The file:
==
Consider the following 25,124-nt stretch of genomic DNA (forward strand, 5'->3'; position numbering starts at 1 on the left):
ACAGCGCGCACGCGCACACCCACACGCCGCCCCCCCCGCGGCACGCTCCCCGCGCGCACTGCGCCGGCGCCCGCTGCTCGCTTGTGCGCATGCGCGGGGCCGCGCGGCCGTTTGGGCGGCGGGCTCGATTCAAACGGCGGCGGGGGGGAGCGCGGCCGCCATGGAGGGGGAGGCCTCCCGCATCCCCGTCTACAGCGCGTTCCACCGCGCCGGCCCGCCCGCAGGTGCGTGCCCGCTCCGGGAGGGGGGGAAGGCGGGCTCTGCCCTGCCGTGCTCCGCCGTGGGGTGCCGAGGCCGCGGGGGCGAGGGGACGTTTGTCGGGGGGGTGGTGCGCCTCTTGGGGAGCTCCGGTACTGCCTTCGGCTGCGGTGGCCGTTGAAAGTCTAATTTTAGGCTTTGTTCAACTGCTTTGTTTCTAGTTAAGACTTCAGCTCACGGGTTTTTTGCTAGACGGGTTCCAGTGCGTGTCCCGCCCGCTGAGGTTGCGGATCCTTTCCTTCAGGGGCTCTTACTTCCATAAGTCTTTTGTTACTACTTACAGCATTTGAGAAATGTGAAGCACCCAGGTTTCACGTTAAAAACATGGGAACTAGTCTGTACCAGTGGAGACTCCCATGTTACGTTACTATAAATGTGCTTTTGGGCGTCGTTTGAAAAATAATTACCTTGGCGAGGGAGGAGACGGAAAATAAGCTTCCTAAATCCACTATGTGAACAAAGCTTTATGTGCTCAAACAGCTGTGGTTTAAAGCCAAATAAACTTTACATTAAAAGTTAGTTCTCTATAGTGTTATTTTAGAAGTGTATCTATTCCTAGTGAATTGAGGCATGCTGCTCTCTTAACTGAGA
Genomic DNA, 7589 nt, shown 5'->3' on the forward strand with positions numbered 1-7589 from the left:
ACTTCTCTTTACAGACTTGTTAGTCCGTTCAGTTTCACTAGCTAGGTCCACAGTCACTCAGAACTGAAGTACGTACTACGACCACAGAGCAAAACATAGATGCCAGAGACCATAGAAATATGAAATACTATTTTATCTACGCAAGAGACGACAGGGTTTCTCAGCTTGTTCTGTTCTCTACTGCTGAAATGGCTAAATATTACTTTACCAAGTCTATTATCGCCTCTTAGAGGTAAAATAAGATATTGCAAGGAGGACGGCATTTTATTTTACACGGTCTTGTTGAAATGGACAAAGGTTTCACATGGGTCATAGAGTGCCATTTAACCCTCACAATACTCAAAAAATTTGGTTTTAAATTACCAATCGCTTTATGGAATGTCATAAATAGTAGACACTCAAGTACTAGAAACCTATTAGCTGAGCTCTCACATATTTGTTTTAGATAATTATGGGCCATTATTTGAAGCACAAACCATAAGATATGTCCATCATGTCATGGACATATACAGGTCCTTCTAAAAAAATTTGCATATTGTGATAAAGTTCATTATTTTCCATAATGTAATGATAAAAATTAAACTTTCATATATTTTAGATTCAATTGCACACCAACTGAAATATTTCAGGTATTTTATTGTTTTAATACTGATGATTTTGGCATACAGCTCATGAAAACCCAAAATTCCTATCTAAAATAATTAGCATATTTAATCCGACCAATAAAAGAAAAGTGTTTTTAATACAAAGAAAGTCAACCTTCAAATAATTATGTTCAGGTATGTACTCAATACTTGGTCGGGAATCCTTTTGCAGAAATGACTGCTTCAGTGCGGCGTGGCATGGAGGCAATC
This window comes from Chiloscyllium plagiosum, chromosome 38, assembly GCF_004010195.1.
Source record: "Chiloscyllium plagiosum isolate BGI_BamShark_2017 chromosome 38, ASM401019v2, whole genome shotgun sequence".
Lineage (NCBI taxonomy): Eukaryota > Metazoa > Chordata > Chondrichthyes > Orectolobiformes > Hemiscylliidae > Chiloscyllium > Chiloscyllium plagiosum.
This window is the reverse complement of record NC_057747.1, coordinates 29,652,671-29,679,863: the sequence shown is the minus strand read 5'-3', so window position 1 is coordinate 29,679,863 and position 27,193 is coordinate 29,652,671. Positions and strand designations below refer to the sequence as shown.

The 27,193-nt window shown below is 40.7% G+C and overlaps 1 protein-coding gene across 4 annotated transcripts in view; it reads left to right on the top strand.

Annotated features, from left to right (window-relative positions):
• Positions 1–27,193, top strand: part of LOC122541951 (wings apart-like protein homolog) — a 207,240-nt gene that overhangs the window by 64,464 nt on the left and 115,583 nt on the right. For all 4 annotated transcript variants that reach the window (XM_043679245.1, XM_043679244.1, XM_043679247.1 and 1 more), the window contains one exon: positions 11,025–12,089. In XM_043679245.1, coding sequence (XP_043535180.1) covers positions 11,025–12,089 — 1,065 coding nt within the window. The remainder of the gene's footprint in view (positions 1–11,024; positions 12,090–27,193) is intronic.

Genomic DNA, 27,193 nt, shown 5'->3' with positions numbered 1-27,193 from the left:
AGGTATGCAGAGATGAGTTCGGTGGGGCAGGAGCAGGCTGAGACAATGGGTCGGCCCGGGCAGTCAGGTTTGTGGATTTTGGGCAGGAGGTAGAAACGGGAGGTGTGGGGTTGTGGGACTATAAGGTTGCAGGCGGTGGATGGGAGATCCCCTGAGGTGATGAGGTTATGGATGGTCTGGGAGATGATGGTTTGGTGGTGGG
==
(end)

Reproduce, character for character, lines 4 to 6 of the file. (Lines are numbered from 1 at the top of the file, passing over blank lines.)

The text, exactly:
ACTTCTCTTTACAGACTTGTTAGTCCGTTCAGTTTCACTAGCTAGGTCCACAGTCACTCAGAACTGAAGTACGTACTACGACCACAGAGCAAAACATAGATGCCAGAGACCATAGAAATATGAAATACTATTTTATCTACGCAAGAGACGACAGGGTTTCTCAGCTTGTTCTGTTCTCTACTGCTGAAATGGCTAAATATTACTTTACCAAGTCTATTATCGCCTCTTAGAGGTAAAATAAGATATTGCAAGGAGGACGGCATTTTATTTTACACGGTCTTGTTGAAATGGACAAAGGTTTCACATGGGTCATAGAGTGCCATTTAACCCTCACAATACTCAAAAAATTTGGTTTTAAATTACCAATCGCTTTATGGAATGTCATAAATAGTAGACACTCAAGTACTAGAAACCTATTAGCTGAGCTCTCACATATTTGTTTTAGATAATTATGGGCCATTATTTGAAGCACAAACCATAAGATATGTCCATCATGTCATGGACATATACAGGTCCTTCTAAAAAAATTTGCATATTGTGATAAAGTTCATTATTTTCCATAATGTAATGATAAAAATTAAACTTTCATATATTTTAGATTCAATTGCACACCAACTGAAATATTTCAGGTATTTTATTGTTTTAATACTGATGATTTTGGCATACAGCTCATGAAAACCCAAAATTCCTATCTAAAATAATTAGCATATTTAATCCGACCAATAAAAGAAAAGTGTTTTTAATACAAAGAAAGTCAACCTTCAAATAATTATGTTCAGGTATGTACTCAATACTTGGTCGGGAATCCTTTTGCAGAAATGACTGCTTCAGTGCGGCGTGGCATGGAGGCAATC
This window comes from Chiloscyllium plagiosum, chromosome 38, assembly GCF_004010195.1.
Source record: "Chiloscyllium plagiosum isolate BGI_BamShark_2017 chromosome 38, ASM401019v2, whole genome shotgun sequence".